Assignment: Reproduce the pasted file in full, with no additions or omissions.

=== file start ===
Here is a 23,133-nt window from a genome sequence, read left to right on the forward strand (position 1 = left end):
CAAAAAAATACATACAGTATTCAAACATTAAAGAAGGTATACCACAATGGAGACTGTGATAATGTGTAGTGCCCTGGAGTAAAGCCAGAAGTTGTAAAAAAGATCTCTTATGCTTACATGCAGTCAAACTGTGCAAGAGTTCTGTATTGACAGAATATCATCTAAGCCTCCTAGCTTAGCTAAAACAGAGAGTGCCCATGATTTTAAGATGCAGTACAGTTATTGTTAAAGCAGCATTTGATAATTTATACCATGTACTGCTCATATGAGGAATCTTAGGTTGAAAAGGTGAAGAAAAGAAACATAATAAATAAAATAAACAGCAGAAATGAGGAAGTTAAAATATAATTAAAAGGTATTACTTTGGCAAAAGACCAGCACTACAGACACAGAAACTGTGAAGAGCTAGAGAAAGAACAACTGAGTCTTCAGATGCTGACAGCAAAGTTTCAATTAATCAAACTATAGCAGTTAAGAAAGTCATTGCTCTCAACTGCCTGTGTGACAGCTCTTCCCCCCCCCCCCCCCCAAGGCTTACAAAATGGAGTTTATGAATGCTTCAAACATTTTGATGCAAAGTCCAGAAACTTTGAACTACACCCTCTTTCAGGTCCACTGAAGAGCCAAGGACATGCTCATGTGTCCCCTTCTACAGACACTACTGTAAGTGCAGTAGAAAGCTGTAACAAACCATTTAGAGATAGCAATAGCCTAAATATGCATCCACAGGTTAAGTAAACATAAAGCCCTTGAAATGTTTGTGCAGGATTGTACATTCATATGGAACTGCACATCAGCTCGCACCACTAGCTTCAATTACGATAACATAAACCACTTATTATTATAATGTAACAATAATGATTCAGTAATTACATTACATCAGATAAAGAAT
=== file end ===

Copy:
Here is a 23,133-nt window from a genome sequence, read left to right on the forward strand (position 1 = left end):
CAAAAAAATACATACAGTATTCAAACATTAAAGAAGGTATACCACAATGGAGACTGTGATAATGTGTAGTGCCCTGGAGTAAAGCCAGAAGTTGTAAAAAAGATCTCTTATGCTTACATGCAGTCAAACTGTGCAAGAGTTCTGTATTGACAGAATATCATCTAAGCCTCCTAGCTTAGCTAAAACAGAGAGTGCCCATGATTTTAAGATGCAGTACAGTTATTGTTAAAGCAGCATTTGATAATTTATACCATGTACTGCTCATATGAGGAATCTTAGGTTGAAAAGGTGAAGAAAAGAAACATAATAAATAAAATAAACAGCAGAAATGAGGAAGTTAAAATATAATTAAAAGGTATTACTTTGGCAAAAGACCAGCACTACAGACACAGAAACTGTGAAGAGCTAGAGAAAGAACAACTGAGTCTTCAGATGCTGACAGCAAAGTTTCAATTAATCAAACTATAGCAGTTAAGAAAGTCATTGCTCTCAACTGCCTGTGTGACAGCTCTTCCCCCCCCCCCCCCCCAAGGCTTACAAAATGGAGTTTATGAATGCTTCAAACATTTTGATGCAAAGTCCAGAAACTTTGAACTACACCCTCTTTCAGGTCCACTGAAGAGCCAAGGACATGCTCATGTGTCCCCTTCTACAGACACTACTGTAAGTGCAGTAGAAAGCTGTAACAAACCATTTAGAGATAGCAATAGCCTAAATATGCATCCACAGGTTAAGTAAACATAAAGCCCTTGAAATGTTTGTGCAGGATTGTACATTCATATGGAACTGCACATCAGCTCGCACCACTAGCTTCAATTACGATAACATAAACCACTTATTATTATAATGTAACAATAATGATTCAGTAATTACATTACATCAGATAAAGAAT